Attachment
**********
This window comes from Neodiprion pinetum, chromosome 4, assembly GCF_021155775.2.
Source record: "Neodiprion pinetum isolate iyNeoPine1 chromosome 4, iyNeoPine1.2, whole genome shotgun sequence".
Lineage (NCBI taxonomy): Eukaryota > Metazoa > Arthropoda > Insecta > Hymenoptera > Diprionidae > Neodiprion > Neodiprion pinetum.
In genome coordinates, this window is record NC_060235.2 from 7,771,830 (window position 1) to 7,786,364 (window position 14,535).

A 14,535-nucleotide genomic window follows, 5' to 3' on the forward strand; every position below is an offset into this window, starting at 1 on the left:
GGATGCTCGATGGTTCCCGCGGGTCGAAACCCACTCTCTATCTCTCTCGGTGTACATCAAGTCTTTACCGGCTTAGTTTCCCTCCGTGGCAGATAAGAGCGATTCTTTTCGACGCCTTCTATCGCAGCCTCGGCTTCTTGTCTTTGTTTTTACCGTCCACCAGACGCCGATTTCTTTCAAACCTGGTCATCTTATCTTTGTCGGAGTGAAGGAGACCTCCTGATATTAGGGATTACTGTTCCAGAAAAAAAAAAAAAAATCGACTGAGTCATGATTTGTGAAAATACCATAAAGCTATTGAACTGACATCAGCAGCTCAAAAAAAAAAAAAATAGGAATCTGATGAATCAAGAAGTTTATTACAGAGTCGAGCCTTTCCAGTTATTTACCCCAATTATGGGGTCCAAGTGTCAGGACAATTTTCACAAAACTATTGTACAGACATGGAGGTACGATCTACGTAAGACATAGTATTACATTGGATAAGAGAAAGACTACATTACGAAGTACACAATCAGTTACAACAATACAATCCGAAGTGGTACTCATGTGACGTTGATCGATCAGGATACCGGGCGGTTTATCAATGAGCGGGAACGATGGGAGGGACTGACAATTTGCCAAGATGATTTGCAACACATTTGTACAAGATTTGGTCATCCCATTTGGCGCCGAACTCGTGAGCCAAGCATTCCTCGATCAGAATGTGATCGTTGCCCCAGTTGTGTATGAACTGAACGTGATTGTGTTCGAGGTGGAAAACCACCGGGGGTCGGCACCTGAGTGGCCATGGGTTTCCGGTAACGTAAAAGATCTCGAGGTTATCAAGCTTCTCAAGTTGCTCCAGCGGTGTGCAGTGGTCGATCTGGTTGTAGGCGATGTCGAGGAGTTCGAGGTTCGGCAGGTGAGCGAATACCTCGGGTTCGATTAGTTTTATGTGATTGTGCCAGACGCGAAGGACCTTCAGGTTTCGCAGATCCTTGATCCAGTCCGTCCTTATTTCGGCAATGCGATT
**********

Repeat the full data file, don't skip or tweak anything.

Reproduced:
This window comes from Neodiprion pinetum, chromosome 4, assembly GCF_021155775.2.
Source record: "Neodiprion pinetum isolate iyNeoPine1 chromosome 4, iyNeoPine1.2, whole genome shotgun sequence".
Lineage (NCBI taxonomy): Eukaryota > Metazoa > Arthropoda > Insecta > Hymenoptera > Diprionidae > Neodiprion > Neodiprion pinetum.
In genome coordinates, this window is record NC_060235.2 from 7,771,830 (window position 1) to 7,786,364 (window position 14,535).

A 14,535-nucleotide genomic window follows, 5' to 3' on the forward strand; every position below is an offset into this window, starting at 1 on the left:
GGATGCTCGATGGTTCCCGCGGGTCGAAACCCACTCTCTATCTCTCTCGGTGTACATCAAGTCTTTACCGGCTTAGTTTCCCTCCGTGGCAGATAAGAGCGATTCTTTTCGACGCCTTCTATCGCAGCCTCGGCTTCTTGTCTTTGTTTTTACCGTCCACCAGACGCCGATTTCTTTCAAACCTGGTCATCTTATCTTTGTCGGAGTGAAGGAGACCTCCTGATATTAGGGATTACTGTTCCAGAAAAAAAAAAAAAAATCGACTGAGTCATGATTTGTGAAAATACCATAAAGCTATTGAACTGACATCAGCAGCTCAAAAAAAAAAAAAATAGGAATCTGATGAATCAAGAAGTTTATTACAGAGTCGAGCCTTTCCAGTTATTTACCCCAATTATGGGGTCCAAGTGTCAGGACAATTTTCACAAAACTATTGTACAGACATGGAGGTACGATCTACGTAAGACATAGTATTACATTGGATAAGAGAAAGACTACATTACGAAGTACACAATCAGTTACAACAATACAATCCGAAGTGGTACTCATGTGACGTTGATCGATCAGGATACCGGGCGGTTTATCAATGAGCGGGAACGATGGGAGGGACTGACAATTTGCCAAGATGATTTGCAACACATTTGTACAAGATTTGGTCATCCCATTTGGCGCCGAACTCGTGAGCCAAGCATTCCTCGATCAGAATGTGATCGTTGCCCCAGTTGTGTATGAACTGAACGTGATTGTGTTCGAGGTGGAAAACCACCGGGGGTCGGCACCTGAGTGGCCATGGGTTTCCGGTAACGTAAAAGATCTCGAGGTTATCAAGCTTCTCAAGTTGCTCCAGCGGTGTGCAGTGGTCGATCTGGTTGTAGGCGATGTCGAGGAGTTCGAGGTTCGGCAGGTGAGCGAATACCTCGGGTTCGATTAGTTTTATGTGATTGTGCCAGACGCGAAGGACCTTCAGGTTTCGCAGATCCTTGATCCAGTCCGTCCTTATTTCGGCAATGCGATT